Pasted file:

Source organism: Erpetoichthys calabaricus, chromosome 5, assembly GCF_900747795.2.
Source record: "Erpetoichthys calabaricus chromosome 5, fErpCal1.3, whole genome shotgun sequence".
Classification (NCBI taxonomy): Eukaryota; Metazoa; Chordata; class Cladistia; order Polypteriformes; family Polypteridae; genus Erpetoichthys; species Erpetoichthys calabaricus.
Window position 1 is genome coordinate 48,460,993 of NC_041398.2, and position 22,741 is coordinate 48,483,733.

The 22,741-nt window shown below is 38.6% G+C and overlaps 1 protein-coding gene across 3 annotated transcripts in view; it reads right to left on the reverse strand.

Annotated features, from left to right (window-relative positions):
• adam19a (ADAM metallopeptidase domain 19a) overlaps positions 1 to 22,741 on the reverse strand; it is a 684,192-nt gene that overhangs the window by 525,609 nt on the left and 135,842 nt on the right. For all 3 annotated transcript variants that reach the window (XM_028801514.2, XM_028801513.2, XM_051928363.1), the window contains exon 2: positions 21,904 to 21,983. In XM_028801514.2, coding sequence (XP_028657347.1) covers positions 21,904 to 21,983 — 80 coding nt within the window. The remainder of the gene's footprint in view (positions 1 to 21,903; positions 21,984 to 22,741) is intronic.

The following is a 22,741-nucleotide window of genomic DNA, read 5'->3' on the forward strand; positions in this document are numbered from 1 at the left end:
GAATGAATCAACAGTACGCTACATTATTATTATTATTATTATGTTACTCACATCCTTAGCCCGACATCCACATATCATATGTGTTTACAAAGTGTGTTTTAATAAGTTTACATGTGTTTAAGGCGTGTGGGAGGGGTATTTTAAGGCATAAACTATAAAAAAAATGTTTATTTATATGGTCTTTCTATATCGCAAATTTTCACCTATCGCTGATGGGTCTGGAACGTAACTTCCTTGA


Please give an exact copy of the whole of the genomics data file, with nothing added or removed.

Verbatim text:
Source organism: Erpetoichthys calabaricus, chromosome 5, assembly GCF_900747795.2.
Source record: "Erpetoichthys calabaricus chromosome 5, fErpCal1.3, whole genome shotgun sequence".
Classification (NCBI taxonomy): Eukaryota; Metazoa; Chordata; class Cladistia; order Polypteriformes; family Polypteridae; genus Erpetoichthys; species Erpetoichthys calabaricus.
Window position 1 is genome coordinate 48,460,993 of NC_041398.2, and position 22,741 is coordinate 48,483,733.

The 22,741-nt window shown below is 38.6% G+C and overlaps 1 protein-coding gene across 3 annotated transcripts in view; it reads right to left on the reverse strand.

Annotated features, from left to right (window-relative positions):
• adam19a (ADAM metallopeptidase domain 19a) overlaps positions 1 to 22,741 on the reverse strand; it is a 684,192-nt gene that overhangs the window by 525,609 nt on the left and 135,842 nt on the right. For all 3 annotated transcript variants that reach the window (XM_028801514.2, XM_028801513.2, XM_051928363.1), the window contains exon 2: positions 21,904 to 21,983. In XM_028801514.2, coding sequence (XP_028657347.1) covers positions 21,904 to 21,983 — 80 coding nt within the window. The remainder of the gene's footprint in view (positions 1 to 21,903; positions 21,984 to 22,741) is intronic.

The following is a 22,741-nucleotide window of genomic DNA, read 5'->3' on the forward strand; positions in this document are numbered from 1 at the left end:
GAATGAATCAACAGTACGCTACATTATTATTATTATTATTATGTTACTCACATCCTTAGCCCGACATCCACATATCATATGTGTTTACAAAGTGTGTTTTAATAAGTTTACATGTGTTTAAGGCGTGTGGGAGGGGTATTTTAAGGCATAAACTATAAAAAAAATGTTTATTTATATGGTCTTTCTATATCGCAAATTTTCACCTATCGCTGATGGGTCTGGAACGTAACTTCCTTGA